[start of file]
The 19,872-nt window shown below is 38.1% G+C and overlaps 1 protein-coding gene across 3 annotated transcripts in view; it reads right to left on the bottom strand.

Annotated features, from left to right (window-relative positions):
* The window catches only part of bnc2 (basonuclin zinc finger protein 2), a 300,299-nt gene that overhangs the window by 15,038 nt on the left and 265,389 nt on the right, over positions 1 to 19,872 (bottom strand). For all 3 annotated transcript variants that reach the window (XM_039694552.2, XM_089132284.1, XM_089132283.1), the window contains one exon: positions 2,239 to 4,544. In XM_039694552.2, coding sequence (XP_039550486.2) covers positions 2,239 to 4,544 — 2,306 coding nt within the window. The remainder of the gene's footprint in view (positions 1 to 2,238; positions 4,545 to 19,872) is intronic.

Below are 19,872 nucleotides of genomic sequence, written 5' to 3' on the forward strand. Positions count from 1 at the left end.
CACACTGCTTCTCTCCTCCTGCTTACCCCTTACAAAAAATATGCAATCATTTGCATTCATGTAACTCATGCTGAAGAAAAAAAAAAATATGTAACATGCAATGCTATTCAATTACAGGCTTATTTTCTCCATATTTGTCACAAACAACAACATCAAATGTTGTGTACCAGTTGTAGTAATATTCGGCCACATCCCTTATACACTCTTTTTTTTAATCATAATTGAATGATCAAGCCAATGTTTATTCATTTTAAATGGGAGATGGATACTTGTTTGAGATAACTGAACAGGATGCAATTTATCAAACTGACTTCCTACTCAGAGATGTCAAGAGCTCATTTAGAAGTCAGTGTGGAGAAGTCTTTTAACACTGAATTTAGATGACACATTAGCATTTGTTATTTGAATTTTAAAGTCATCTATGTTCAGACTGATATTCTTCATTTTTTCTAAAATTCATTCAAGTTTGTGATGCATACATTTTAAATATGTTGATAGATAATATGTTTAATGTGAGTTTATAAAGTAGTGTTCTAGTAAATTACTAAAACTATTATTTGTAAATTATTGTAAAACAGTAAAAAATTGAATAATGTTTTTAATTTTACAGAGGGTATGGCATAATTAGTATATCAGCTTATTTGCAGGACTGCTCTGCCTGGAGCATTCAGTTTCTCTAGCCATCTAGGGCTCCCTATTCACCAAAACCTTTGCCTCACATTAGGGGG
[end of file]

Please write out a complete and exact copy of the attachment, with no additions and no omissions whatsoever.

The 19,872-nt window shown below is 38.1% G+C and overlaps 1 protein-coding gene across 3 annotated transcripts in view; it reads right to left on the bottom strand.

Annotated features, from left to right (window-relative positions):
* The window catches only part of bnc2 (basonuclin zinc finger protein 2), a 300,299-nt gene that overhangs the window by 15,038 nt on the left and 265,389 nt on the right, over positions 1 to 19,872 (bottom strand). For all 3 annotated transcript variants that reach the window (XM_039694552.2, XM_089132284.1, XM_089132283.1), the window contains one exon: positions 2,239 to 4,544. In XM_039694552.2, coding sequence (XP_039550486.2) covers positions 2,239 to 4,544 — 2,306 coding nt within the window. The remainder of the gene's footprint in view (positions 1 to 2,238; positions 4,545 to 19,872) is intronic.

Below are 19,872 nucleotides of genomic sequence, written 5' to 3' on the forward strand. Positions count from 1 at the left end.
CACACTGCTTCTCTCCTCCTGCTTACCCCTTACAAAAAATATGCAATCATTTGCATTCATGTAACTCATGCTGAAGAAAAAAAAAAATATGTAACATGCAATGCTATTCAATTACAGGCTTATTTTCTCCATATTTGTCACAAACAACAACATCAAATGTTGTGTACCAGTTGTAGTAATATTCGGCCACATCCCTTATACACTCTTTTTTTTAATCATAATTGAATGATCAAGCCAATGTTTATTCATTTTAAATGGGAGATGGATACTTGTTTGAGATAACTGAACAGGATGCAATTTATCAAACTGACTTCCTACTCAGAGATGTCAAGAGCTCATTTAGAAGTCAGTGTGGAGAAGTCTTTTAACACTGAATTTAGATGACACATTAGCATTTGTTATTTGAATTTTAAAGTCATCTATGTTCAGACTGATATTCTTCATTTTTTCTAAAATTCATTCAAGTTTGTGATGCATACATTTTAAATATGTTGATAGATAATATGTTTAATGTGAGTTTATAAAGTAGTGTTCTAGTAAATTACTAAAACTATTATTTGTAAATTATTGTAAAACAGTAAAAAATTGAATAATGTTTTTAATTTTACAGAGGGTATGGCATAATTAGTATATCAGCTTATTTGCAGGACTGCTCTGCCTGGAGCATTCAGTTTCTCTAGCCATCTAGGGCTCCCTATTCACCAAAACCTTTGCCTCACATTAGGGGG